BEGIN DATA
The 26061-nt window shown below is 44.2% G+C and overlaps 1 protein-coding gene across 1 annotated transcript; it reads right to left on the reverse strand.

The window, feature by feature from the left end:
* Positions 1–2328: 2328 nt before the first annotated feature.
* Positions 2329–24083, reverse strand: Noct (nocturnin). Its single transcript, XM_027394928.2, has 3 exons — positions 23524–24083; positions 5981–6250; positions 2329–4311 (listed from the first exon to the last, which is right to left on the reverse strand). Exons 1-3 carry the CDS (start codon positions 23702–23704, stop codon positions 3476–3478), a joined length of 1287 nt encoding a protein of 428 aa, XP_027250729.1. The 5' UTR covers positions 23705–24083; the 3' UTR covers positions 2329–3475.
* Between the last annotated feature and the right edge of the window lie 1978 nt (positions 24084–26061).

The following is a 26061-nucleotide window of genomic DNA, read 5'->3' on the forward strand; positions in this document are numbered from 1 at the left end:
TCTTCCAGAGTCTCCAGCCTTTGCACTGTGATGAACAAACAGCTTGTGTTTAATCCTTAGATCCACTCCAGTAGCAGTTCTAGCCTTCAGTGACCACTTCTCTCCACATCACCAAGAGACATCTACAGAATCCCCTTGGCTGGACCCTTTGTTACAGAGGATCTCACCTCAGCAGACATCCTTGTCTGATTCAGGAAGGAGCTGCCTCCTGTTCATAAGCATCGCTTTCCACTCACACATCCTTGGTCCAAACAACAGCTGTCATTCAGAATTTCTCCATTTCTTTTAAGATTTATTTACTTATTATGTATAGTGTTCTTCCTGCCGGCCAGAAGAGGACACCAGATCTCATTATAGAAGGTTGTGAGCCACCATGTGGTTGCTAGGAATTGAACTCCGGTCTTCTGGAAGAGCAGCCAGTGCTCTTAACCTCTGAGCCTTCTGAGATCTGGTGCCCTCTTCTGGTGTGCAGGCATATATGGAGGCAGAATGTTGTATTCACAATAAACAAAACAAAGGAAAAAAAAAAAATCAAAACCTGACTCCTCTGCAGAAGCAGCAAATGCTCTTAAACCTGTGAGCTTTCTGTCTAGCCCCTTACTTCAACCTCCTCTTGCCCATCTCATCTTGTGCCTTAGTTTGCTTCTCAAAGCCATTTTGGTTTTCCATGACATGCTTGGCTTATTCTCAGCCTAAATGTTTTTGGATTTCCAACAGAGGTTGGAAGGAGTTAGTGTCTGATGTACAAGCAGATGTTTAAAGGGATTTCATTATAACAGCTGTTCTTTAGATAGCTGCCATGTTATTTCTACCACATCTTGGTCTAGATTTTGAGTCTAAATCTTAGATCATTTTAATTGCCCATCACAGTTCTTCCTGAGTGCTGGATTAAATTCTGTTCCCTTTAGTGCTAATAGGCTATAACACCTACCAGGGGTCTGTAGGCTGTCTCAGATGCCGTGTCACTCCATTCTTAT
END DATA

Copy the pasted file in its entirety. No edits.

The 26061-nt window shown below is 44.2% G+C and overlaps 1 protein-coding gene across 1 annotated transcript; it reads right to left on the reverse strand.

The window, feature by feature from the left end:
* Positions 1–2328: 2328 nt before the first annotated feature.
* Positions 2329–24083, reverse strand: Noct (nocturnin). Its single transcript, XM_027394928.2, has 3 exons — positions 23524–24083; positions 5981–6250; positions 2329–4311 (listed from the first exon to the last, which is right to left on the reverse strand). Exons 1-3 carry the CDS (start codon positions 23702–23704, stop codon positions 3476–3478), a joined length of 1287 nt encoding a protein of 428 aa, XP_027250729.1. The 5' UTR covers positions 23705–24083; the 3' UTR covers positions 2329–3475.
* Between the last annotated feature and the right edge of the window lie 1978 nt (positions 24084–26061).

The following is a 26061-nucleotide window of genomic DNA, read 5'->3' on the forward strand; positions in this document are numbered from 1 at the left end:
TCTTCCAGAGTCTCCAGCCTTTGCACTGTGATGAACAAACAGCTTGTGTTTAATCCTTAGATCCACTCCAGTAGCAGTTCTAGCCTTCAGTGACCACTTCTCTCCACATCACCAAGAGACATCTACAGAATCCCCTTGGCTGGACCCTTTGTTACAGAGGATCTCACCTCAGCAGACATCCTTGTCTGATTCAGGAAGGAGCTGCCTCCTGTTCATAAGCATCGCTTTCCACTCACACATCCTTGGTCCAAACAACAGCTGTCATTCAGAATTTCTCCATTTCTTTTAAGATTTATTTACTTATTATGTATAGTGTTCTTCCTGCCGGCCAGAAGAGGACACCAGATCTCATTATAGAAGGTTGTGAGCCACCATGTGGTTGCTAGGAATTGAACTCCGGTCTTCTGGAAGAGCAGCCAGTGCTCTTAACCTCTGAGCCTTCTGAGATCTGGTGCCCTCTTCTGGTGTGCAGGCATATATGGAGGCAGAATGTTGTATTCACAATAAACAAAACAAAGGAAAAAAAAAAAATCAAAACCTGACTCCTCTGCAGAAGCAGCAAATGCTCTTAAACCTGTGAGCTTTCTGTCTAGCCCCTTACTTCAACCTCCTCTTGCCCATCTCATCTTGTGCCTTAGTTTGCTTCTCAAAGCCATTTTGGTTTTCCATGACATGCTTGGCTTATTCTCAGCCTAAATGTTTTTGGATTTCCAACAGAGGTTGGAAGGAGTTAGTGTCTGATGTACAAGCAGATGTTTAAAGGGATTTCATTATAACAGCTGTTCTTTAGATAGCTGCCATGTTATTTCTACCACATCTTGGTCTAGATTTTGAGTCTAAATCTTAGATCATTTTAATTGCCCATCACAGTTCTTCCTGAGTGCTGGATTAAATTCTGTTCCCTTTAGTGCTAATAGGCTATAACACCTACCAGGGGTCTGTAGGCTGTCTCAGATGCCGTGTCACTCCATTCTTAT